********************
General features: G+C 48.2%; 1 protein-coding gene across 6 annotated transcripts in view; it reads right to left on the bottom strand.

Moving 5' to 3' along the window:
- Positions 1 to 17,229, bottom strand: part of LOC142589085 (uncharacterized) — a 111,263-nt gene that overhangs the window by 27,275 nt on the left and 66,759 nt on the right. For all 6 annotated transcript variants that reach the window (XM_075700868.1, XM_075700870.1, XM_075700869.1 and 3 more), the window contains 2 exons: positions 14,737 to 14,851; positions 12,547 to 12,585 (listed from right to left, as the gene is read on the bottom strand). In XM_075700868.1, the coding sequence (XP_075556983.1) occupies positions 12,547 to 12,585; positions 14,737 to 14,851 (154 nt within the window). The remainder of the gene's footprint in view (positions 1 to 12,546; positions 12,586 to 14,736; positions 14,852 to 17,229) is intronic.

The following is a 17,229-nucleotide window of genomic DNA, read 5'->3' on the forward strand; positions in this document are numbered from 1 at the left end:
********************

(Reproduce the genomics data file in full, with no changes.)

General features: G+C 48.2%; 1 protein-coding gene across 6 annotated transcripts in view; it reads right to left on the bottom strand.

Moving 5' to 3' along the window:
- Positions 1 to 17,229, bottom strand: part of LOC142589085 (uncharacterized) — a 111,263-nt gene that overhangs the window by 27,275 nt on the left and 66,759 nt on the right. For all 6 annotated transcript variants that reach the window (XM_075700868.1, XM_075700870.1, XM_075700869.1 and 3 more), the window contains 2 exons: positions 14,737 to 14,851; positions 12,547 to 12,585 (listed from right to left, as the gene is read on the bottom strand). In XM_075700868.1, the coding sequence (XP_075556983.1) occupies positions 12,547 to 12,585; positions 14,737 to 14,851 (154 nt within the window). The remainder of the gene's footprint in view (positions 1 to 12,546; positions 12,586 to 14,736; positions 14,852 to 17,229) is intronic.

The following is a 17,229-nucleotide window of genomic DNA, read 5'->3' on the forward strand; positions in this document are numbered from 1 at the left end: